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Squamish a contender for TV show

Village on a Diet producers looking to do show about personal finances

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They have helped Taylor, B.C. shed some weight, and now they want Squamish to shed its inhibitions about money.

At a recent town hall meeting at the Adventure Centre, executives from Force Four Entertainment laid before 100 Squamish residents the broad contours of their new show: save money, increase wealth, live your dream, and yes, get to know your neighbour to create a better, tighter community.

Curiosity - and enthusiasm - about the show was palpable as producers answered questions about the show, from the birth of the idea to the potential embarrassment of discussing one's finances on T.V., to why Squamish was being considered and what happens after the show is over.

In the excitement, it was easy to forget that Squamish is just one of the three other communities shortlisted for the show, which will go into production this summer. The finalist will be announced in the coming few weeks.

The show, to air on the Oprah Winfrey Network, aims for nothing less than to transform the town. Three experts will advise residents for as many months on money matters, from managing debt to saving money to creating wealth and sharing it with the community.

"It's about what you want to accomplish for yourself, but is also about growing the health of the community," said Sean De Vries, head of development for the show.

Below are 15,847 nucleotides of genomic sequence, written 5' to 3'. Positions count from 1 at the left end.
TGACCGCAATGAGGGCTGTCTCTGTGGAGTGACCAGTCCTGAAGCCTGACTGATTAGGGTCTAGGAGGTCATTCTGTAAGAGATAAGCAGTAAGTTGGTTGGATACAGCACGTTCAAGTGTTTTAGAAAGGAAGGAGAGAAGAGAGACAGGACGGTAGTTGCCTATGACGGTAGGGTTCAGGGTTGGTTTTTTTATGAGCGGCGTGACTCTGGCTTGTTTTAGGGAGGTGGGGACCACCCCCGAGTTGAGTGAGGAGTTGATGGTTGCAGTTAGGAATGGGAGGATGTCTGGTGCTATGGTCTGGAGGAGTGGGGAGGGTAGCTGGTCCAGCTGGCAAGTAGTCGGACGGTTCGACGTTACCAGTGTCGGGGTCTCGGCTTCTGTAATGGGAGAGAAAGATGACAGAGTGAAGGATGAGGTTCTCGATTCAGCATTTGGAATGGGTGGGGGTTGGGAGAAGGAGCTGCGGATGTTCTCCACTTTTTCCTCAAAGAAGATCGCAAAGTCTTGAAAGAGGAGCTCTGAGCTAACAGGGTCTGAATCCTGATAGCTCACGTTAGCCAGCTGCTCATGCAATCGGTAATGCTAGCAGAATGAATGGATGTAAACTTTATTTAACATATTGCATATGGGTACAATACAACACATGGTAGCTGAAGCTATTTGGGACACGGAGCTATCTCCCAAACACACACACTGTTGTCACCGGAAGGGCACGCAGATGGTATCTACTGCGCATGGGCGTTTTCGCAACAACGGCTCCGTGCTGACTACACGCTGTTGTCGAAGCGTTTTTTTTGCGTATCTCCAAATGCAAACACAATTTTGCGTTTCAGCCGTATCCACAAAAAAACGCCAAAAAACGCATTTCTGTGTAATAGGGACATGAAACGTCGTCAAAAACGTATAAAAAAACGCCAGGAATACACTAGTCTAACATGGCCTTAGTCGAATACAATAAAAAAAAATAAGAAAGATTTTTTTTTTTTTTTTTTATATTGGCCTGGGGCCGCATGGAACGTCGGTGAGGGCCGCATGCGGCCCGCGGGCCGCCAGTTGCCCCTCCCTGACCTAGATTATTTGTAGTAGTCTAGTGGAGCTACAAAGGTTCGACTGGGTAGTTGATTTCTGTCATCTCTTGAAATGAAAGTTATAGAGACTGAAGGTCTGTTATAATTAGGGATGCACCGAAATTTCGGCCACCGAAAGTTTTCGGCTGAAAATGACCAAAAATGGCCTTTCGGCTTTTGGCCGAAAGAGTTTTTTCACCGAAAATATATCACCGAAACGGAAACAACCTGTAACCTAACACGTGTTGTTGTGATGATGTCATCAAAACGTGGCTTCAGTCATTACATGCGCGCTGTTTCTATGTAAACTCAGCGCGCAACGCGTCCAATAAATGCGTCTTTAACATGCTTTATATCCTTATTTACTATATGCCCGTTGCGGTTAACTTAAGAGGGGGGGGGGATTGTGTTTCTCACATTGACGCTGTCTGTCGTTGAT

And just as Taylor citizens sweated to lose a collective one-ton, the residents of Squamish will be prodded to flex their financial muscles to save a collective $1 million by the end of the three months.

"We want this to be about community, about collaboration and we want the community to decide what they would want to do with that money," De Vries said.

There would be no limit on citizens who would want to be part of the show, although he said a broad range of demographics would make for a better show.

As financial situations are assessed, participants will be given challenging tasks to complete. Someone who is spending a lot on gas, De Vries said, might be asked to carpool to work for three weeks.

When the show's producers cast a net, Squamish floated above others as a compelling candidate.

Along with traditional forestry jobs, the past decade has seen thousands of well-paying jobs lost as Woodfibre, B.C. Rail and Interfor gave way to nothingness.

As a post-Olympic lull metastasized, more and more Squamish residents were forced to look for work outside Squamish, making the town a bedroom community of Vancouver and Whistler.

But despite all this, or perhaps because of it, something else has stirred in Squamish: Entrepreneurship that is slowly but assuredly steering the town's direction to something new and exciting, even if yet unformed.

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